I'm reading through the Gaussian Process book http://www.gaussianprocess.org/gpml/chapters/RW2.pdf and there's one section here I don't quite understand (page 11). The author says:

"the predictive distribution is given by averaging the output of all possible linear models wrt the Gaussian posterior"

$$ \begin{aligned} p(f_*|x_*,X,y) &= \int p(f_*|x_*,w)~p(w|X,y)~dw \\ &=\mathcal N\left(\frac{1}{\sigma_n^2}x^T_*A^{-1}Xy,~x^T_*A^{-1}x_*\right) \end{aligned} $$

What does this mean, exactly? I understand that the purpose of using Gaussians is to be able to calculate uncertainty for a prediction, but I'm unclear how the "averaging of the output" doesn't end up with just a mean value of the weight. And how were the parameters for the mean and covariance derived?

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    $\begingroup$ Type "conjugate bayesian gaussian" in Google to find some informations about the derivation. $\endgroup$ – Stéphane Laurent Nov 26 '12 at 10:30

The Posterior predictive distribution is a weighted average over your hypothesis space where each hypothesis is weighted by it's posterior probability. In Bayesian analysis, beliefs are expressed as entire distributions rather than point estimates. In your example, you have a posterior distribution over all possible weights. The fully Bayesian way to make a prediction is to marginalize out the weights by integrating over your posterior. There are alternatives to this such as taking the MAP value, which is the most probable weight value under your posterior, however that is not strictly Bayesian. It might help to review a smaller, more introductory Bayesian inference problem (e.g. inferring the mean of a Gaussian with known variance) to get your head around the concept, because it is rather fundamental to the entire approach.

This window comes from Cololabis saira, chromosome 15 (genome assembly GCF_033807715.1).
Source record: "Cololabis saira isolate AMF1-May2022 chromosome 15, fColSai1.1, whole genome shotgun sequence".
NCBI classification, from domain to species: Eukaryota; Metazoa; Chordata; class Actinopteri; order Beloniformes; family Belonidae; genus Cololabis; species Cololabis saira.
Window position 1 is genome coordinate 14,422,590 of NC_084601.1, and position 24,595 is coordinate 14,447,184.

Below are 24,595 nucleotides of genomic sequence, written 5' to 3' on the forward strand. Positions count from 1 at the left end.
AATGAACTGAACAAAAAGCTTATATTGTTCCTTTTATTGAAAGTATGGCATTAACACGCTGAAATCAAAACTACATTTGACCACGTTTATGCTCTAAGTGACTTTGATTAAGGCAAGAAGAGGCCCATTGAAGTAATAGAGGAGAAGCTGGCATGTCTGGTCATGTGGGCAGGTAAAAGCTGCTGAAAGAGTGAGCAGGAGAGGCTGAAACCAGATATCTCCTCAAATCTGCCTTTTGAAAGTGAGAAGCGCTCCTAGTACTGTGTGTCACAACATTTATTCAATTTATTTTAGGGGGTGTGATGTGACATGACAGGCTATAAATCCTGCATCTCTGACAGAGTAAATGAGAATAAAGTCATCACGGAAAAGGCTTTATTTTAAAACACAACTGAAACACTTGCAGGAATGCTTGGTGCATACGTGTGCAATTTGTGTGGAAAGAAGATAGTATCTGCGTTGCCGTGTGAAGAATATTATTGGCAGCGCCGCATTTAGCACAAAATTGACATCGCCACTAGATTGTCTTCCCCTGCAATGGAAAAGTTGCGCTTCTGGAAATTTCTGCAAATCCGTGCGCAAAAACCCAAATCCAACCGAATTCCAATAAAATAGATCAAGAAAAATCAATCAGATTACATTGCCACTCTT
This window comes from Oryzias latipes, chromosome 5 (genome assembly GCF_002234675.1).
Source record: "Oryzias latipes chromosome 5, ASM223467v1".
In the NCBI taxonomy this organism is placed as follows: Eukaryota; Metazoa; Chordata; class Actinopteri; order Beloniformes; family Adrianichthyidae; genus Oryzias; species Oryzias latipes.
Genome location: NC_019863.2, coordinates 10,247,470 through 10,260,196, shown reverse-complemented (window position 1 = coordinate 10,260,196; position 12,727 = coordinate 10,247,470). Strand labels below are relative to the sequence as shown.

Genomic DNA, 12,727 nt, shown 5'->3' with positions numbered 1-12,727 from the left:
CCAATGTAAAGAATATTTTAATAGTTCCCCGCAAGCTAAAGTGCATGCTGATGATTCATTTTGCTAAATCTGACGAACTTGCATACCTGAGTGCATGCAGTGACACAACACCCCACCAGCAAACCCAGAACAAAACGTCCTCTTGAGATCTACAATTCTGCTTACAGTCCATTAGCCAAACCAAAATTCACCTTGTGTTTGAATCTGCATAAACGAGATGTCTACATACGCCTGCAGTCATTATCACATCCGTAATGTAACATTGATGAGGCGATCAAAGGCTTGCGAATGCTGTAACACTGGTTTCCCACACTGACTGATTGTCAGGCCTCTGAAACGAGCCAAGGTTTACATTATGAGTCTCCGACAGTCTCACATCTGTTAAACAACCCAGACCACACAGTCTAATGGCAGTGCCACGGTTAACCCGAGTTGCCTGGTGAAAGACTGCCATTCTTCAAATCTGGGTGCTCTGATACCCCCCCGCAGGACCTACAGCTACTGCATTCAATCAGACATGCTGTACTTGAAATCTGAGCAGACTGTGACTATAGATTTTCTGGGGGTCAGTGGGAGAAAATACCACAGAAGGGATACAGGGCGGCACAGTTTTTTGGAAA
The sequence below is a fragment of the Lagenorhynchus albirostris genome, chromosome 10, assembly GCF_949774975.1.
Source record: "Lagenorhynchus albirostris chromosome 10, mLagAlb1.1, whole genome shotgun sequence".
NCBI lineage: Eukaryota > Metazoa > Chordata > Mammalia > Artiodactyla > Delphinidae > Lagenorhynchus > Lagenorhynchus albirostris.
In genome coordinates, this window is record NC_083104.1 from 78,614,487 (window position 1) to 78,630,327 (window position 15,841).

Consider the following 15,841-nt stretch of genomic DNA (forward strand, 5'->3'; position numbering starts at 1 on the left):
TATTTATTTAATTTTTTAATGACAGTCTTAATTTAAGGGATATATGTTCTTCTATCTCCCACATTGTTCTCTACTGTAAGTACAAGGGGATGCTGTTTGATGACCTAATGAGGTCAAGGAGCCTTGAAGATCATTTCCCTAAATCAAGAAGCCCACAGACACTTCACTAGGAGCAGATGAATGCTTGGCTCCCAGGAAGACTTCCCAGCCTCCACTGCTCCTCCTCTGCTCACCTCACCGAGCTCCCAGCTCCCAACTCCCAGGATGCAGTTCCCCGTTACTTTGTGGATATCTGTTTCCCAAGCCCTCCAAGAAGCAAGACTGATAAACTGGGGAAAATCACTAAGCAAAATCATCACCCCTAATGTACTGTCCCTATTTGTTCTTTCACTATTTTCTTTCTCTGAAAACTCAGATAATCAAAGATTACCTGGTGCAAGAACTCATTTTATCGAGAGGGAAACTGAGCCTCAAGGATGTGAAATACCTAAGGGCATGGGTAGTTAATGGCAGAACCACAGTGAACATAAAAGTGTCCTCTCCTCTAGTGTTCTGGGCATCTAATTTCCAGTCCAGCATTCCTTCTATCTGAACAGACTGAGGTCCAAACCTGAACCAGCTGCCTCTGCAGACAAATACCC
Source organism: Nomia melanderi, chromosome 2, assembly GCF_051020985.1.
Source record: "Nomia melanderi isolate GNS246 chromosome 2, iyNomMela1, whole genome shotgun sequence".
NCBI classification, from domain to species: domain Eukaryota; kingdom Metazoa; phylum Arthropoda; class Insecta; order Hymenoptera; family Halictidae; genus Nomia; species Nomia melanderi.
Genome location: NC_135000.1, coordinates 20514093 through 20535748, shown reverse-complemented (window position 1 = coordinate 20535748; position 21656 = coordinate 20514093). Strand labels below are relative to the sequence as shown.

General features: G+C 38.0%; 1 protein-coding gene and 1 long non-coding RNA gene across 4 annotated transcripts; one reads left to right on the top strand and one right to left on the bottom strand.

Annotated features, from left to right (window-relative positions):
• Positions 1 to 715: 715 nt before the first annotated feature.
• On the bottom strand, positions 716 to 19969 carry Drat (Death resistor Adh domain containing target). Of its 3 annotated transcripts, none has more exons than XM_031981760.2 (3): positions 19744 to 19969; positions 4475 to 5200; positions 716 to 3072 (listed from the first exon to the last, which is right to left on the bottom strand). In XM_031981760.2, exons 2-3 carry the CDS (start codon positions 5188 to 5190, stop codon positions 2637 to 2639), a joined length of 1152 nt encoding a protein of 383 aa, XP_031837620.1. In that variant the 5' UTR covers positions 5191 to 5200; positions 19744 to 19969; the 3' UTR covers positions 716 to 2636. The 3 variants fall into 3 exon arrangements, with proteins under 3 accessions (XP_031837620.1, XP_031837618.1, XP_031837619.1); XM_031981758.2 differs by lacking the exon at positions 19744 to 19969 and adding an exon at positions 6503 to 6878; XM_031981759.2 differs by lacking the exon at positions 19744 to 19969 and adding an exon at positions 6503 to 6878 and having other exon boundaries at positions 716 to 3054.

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The proof is simple. Ignore the Integral for a bit and check the definition of the Expectation (mean) and Covariance (Variance):

  1. $f_{*}=x_{*}^Tw \implies \mathbb{E}[f_{*}]=x_{*}^T\mathbb{E}[w] \implies \mu_{f_{*}}=x_{*}^T\bar{w}=\sigma_n x_{*}^TA^{-1}Xy$

  2. In the same sense: $\mathbb{E}[f_{*}f_{*}^T]=\mathbb{E}[x_{*}^Tw \,w^Tx_{*}]=x_{*}^T\mathbb{E}[w \,w^T]x_{*}=x_{*}^TA^{-1}x_{*}$.

I stumpled across the same point when reading the book.

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This is my understanding which did not follow the thought of marginalization. Hope it is correct.

$f_* = x_*^Tw$ (This is equation 2.1 in the book)


$p(f_*|x_*,X,y) = p(x_*^Tw|x_*,X,y) = x_*^Tp(w|x_*,X,y) = x_*^Tp(w|X,y)$

(remember that $w$ is independent of $x_*$)

Therefore, $p(f_*|x_*,X,y)= x_*^Tp(w|X,y)$, which is a linear transformation of a MVD $p(w|X,y)$.

We know that $p(w|X,y)\sim\mathcal{N}(\frac{1}{\sigma_n^2}A^{-1}Xy,A^{-1})$ (This is equation 2.8 in the book)

Hence, $p(f_*|x_*,X,y)\sim\mathcal{N}(\frac{1}{\sigma_n^2}x_*^TA^{-1}Xy,x_*^TA^{-1}x_*)$ (see the general theory below)

Here is more details on linear transformation of a MVD

Given $p(x)\sim\mathcal{N}(\mu_x, \Sigma_x)$ and $y=Zx$,

$p(y)\sim\mathcal{N}(Z\mu_x, Z\Sigma_xZ^T)$

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